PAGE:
The U.S. Geological Survey, Florida Integrated Science Center, St. Petersburg would like to acknowledge NASA Goddard Space Flight Center and NOAA National Geodetic Survey - Remote Sensing Division for their cooperation and assistance in the acquisition and processing of the data. The National Park Service also contributed by cleaning the Lidar dataset in preparation for map production.
  3. To whom should users address questions about the data?
    U.S. Geological Survey, FISC St. Petersburg
    Attn: Dr. John C. Brock
    Research Oceanographer
    600 4th Street South
    St. Petersburg, Florida

    (727) 803-8747 ext3088 (voice)
    (727) 803-2031 (FAX)
    Hours_of_Service: 8am to 5pm M-F EST

Why was the data set created?

The objective of this research is the creation of techniques for the surveying of submerged topography for the purposes of habitat mapping, ecological monitoring, change detection, and event assessment (e.g., hurricanes and extreme storm events). As part of this project, data from NASA EAARL were used. This sensor has the potential to make significant contributions in this realm for measuring shallow water depth and conducting cross-environment surveys. High spectral resolution and low costs were found to be key factors in providing accurate and affordable imagery to managers of coastal tropical habitats.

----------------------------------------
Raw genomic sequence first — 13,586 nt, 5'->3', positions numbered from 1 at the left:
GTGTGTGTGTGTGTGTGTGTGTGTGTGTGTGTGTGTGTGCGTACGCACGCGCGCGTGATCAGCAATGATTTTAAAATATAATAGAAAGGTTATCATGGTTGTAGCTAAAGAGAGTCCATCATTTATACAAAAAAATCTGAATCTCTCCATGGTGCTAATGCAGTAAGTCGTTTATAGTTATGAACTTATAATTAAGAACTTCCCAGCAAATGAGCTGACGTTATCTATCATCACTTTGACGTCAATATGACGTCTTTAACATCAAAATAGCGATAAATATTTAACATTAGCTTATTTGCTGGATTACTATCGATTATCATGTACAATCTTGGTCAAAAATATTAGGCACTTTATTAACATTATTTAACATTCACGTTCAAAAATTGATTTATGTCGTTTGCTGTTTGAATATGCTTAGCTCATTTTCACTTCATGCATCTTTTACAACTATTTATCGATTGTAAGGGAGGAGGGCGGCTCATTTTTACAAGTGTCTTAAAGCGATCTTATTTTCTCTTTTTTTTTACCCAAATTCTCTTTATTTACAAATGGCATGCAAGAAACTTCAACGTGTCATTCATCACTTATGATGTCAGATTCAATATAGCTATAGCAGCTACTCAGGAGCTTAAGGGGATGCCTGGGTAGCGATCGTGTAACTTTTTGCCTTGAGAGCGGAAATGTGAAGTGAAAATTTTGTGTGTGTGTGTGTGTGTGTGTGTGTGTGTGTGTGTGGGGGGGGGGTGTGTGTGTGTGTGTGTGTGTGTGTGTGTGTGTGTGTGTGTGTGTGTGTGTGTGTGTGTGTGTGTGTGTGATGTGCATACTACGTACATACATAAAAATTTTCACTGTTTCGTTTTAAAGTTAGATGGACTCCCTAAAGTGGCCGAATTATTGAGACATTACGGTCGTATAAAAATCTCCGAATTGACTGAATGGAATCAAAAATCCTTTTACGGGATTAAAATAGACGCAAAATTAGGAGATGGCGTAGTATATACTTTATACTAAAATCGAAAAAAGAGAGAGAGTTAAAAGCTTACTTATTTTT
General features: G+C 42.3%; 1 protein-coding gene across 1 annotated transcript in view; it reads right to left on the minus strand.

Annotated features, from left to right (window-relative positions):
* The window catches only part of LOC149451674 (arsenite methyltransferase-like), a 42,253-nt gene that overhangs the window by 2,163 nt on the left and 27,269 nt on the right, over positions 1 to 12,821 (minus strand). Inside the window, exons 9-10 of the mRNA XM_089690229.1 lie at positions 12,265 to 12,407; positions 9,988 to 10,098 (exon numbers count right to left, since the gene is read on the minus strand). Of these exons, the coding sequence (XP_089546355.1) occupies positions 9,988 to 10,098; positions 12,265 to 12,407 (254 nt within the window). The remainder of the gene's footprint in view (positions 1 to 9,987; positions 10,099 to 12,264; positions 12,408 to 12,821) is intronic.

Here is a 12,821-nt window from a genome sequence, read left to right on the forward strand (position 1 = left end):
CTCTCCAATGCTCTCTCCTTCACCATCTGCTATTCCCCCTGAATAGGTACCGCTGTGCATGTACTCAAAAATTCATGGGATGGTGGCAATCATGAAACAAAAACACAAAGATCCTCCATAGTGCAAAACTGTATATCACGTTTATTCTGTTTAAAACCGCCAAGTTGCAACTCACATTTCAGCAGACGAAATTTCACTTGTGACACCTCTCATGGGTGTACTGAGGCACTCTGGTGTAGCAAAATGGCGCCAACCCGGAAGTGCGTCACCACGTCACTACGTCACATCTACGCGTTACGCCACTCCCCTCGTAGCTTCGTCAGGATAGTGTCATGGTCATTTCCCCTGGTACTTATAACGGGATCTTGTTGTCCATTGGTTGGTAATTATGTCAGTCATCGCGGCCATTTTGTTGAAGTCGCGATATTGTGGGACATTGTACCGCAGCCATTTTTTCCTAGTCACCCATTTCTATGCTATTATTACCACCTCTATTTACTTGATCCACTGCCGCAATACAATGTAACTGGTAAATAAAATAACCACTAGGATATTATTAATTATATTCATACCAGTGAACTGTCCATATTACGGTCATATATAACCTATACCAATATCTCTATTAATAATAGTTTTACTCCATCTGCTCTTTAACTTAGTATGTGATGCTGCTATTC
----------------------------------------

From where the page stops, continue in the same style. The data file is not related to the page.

How was the data set created?

  1. From what previous works were the data drawn?
  2. How were the data generated, processed, and modified?
    Date: 2007 (process 1 of 4)
    The data are collected using a NOAA DeHavilland Twin Otter aircraft. The NASA Experimental Advanced Airborne Research Lidar (EAARL) laser scanner collects the data using a green (532nm) raster scanning laser, while a digital camera acquires a visual record of the flight. The data are stored on hard drives and archived at the USGS office in St. Petersburg and the NASA office at Wallops Flight Facility. The navigational data are processed at Wallops Flight Facility. The navigational and raw data are then downloaded into the Airborne Lidar Processing System (ALPS). Data are converted from units of time to x,y,z points for elevation. The derived surface data can then be converted into raster data (geotiffs). Person who carried out this activity:
    United States Geological Survey, FISC St. Petersburg